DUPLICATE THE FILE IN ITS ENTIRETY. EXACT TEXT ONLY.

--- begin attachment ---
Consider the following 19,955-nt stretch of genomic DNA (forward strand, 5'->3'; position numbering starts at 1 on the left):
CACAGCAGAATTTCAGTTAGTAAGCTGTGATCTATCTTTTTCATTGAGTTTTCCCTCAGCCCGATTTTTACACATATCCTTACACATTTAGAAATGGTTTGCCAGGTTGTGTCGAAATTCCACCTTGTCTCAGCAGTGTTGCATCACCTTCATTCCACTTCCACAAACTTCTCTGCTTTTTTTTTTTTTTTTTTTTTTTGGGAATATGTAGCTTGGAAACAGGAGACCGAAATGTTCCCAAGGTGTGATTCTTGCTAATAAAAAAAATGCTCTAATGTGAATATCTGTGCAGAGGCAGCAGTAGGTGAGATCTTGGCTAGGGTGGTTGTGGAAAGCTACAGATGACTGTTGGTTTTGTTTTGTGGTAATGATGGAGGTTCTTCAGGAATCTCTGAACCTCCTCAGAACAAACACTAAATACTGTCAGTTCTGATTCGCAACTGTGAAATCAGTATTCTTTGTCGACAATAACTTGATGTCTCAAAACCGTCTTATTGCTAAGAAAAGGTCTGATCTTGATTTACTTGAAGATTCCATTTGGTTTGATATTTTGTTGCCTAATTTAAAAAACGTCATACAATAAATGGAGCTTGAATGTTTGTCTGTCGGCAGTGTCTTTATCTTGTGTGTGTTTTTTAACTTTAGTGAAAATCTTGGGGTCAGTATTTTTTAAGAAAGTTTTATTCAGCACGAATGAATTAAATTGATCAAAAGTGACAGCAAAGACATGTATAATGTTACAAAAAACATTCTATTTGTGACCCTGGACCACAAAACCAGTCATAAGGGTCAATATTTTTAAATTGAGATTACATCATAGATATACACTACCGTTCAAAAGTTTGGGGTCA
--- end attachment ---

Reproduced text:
Consider the following 19,955-nt stretch of genomic DNA (forward strand, 5'->3'; position numbering starts at 1 on the left):
CACAGCAGAATTTCAGTTAGTAAGCTGTGATCTATCTTTTTCATTGAGTTTTCCCTCAGCCCGATTTTTACACATATCCTTACACATTTAGAAATGGTTTGCCAGGTTGTGTCGAAATTCCACCTTGTCTCAGCAGTGTTGCATCACCTTCATTCCACTTCCACAAACTTCTCTGCTTTTTTTTTTTTTTTTTTTTTTTGGGAATATGTAGCTTGGAAACAGGAGACCGAAATGTTCCCAAGGTGTGATTCTTGCTAATAAAAAAAATGCTCTAATGTGAATATCTGTGCAGAGGCAGCAGTAGGTGAGATCTTGGCTAGGGTGGTTGTGGAAAGCTACAGATGACTGTTGGTTTTGTTTTGTGGTAATGATGGAGGTTCTTCAGGAATCTCTGAACCTCCTCAGAACAAACACTAAATACTGTCAGTTCTGATTCGCAACTGTGAAATCAGTATTCTTTGTCGACAATAACTTGATGTCTCAAAACCGTCTTATTGCTAAGAAAAGGTCTGATCTTGATTTACTTGAAGATTCCATTTGGTTTGATATTTTGTTGCCTAATTTAAAAAACGTCATACAATAAATGGAGCTTGAATGTTTGTCTGTCGGCAGTGTCTTTATCTTGTGTGTGTTTTTTAACTTTAGTGAAAATCTTGGGGTCAGTATTTTTTAAGAAAGTTTTATTCAGCACGAATGAATTAAATTGATCAAAAGTGACAGCAAAGACATGTATAATGTTACAAAAAACATTCTATTTGTGACCCTGGACCACAAAACCAGTCATAAGGGTCAATATTTTTAAATTGAGATTACATCATAGATATACACTACCGTTCAAAAGTTTGGGGTCA